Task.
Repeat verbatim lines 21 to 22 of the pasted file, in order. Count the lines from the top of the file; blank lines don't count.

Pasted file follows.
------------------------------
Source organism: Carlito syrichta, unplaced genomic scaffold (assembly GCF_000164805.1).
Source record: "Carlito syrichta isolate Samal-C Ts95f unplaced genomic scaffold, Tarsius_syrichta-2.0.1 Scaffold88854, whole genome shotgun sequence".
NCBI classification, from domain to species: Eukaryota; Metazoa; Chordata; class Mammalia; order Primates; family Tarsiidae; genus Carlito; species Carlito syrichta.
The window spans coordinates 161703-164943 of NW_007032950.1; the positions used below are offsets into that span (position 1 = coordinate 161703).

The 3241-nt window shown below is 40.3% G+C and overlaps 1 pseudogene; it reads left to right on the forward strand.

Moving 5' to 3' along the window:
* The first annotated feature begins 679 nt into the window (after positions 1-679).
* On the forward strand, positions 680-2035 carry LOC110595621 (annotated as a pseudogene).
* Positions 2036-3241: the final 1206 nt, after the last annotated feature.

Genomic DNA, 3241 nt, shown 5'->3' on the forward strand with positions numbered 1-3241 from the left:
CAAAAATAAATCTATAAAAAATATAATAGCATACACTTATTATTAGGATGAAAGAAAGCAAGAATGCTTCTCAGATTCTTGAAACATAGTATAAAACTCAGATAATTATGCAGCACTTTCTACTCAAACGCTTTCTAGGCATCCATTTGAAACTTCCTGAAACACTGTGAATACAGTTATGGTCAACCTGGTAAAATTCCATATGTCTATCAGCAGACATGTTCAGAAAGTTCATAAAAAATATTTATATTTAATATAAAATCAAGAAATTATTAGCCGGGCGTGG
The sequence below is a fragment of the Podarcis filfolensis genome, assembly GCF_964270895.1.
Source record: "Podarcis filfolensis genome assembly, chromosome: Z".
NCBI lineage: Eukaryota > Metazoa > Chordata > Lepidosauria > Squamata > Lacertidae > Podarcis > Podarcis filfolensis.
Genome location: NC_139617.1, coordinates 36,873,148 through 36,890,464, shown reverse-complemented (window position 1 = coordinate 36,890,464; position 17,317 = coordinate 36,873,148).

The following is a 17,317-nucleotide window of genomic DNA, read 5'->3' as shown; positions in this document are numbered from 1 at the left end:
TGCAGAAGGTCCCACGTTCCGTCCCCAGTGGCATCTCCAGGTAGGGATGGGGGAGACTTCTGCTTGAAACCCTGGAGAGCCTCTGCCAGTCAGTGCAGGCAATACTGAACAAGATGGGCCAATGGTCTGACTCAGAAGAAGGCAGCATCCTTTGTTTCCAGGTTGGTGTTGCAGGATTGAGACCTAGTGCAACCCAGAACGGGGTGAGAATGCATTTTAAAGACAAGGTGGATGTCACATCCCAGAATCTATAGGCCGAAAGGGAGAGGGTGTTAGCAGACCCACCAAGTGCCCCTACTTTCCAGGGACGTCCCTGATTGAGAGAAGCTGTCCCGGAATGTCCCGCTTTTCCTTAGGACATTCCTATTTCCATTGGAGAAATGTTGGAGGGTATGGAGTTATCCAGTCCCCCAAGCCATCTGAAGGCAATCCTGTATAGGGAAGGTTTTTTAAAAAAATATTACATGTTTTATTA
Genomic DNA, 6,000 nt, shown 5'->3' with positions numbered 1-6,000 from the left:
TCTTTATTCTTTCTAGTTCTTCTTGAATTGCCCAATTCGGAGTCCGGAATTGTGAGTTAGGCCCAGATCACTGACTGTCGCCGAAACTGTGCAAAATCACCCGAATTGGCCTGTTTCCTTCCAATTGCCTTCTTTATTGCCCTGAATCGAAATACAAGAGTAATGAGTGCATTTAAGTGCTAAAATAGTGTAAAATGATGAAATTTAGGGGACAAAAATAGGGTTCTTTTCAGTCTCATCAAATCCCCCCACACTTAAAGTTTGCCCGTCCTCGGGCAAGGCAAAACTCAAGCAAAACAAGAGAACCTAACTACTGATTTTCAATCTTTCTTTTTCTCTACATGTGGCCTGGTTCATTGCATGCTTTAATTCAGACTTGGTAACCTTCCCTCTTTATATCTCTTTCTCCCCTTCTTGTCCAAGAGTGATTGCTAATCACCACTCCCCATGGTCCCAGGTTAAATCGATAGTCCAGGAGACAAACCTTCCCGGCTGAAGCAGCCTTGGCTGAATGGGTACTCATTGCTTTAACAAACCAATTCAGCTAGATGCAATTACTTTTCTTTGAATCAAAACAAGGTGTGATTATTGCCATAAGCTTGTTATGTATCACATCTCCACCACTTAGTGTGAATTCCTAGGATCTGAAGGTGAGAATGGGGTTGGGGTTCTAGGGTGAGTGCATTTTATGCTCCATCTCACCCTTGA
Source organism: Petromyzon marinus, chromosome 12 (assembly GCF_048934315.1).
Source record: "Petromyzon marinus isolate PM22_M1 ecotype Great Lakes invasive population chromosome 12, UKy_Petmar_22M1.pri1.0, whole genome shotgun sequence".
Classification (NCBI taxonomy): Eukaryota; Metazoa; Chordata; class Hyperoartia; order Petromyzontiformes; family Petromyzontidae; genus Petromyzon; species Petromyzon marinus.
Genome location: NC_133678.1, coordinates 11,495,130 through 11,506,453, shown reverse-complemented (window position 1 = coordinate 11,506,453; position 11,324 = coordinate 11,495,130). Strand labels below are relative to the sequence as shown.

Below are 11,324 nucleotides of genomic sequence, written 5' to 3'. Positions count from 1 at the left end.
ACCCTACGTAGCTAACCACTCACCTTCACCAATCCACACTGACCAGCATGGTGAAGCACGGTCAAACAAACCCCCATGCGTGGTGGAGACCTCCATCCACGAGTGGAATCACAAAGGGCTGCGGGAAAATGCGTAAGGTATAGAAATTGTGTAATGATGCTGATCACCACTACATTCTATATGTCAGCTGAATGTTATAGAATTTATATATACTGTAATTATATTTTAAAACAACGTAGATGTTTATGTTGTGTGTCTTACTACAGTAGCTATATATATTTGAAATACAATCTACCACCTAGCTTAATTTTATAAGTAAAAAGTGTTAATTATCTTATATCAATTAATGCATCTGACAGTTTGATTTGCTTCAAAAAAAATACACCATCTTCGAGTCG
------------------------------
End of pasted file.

Source record: "Petromyzon marinus isolate PM22_M1 ecotype Great Lakes invasive population chromosome 12, UKy_Petmar_22M1.pri1.0, whole genome shotgun sequence".
Classification (NCBI taxonomy): Eukaryota; Metazoa; Chordata; class Hyperoartia; order Petromyzontiformes; family Petromyzontidae; genus Petromyzon; species Petromyzon marinus.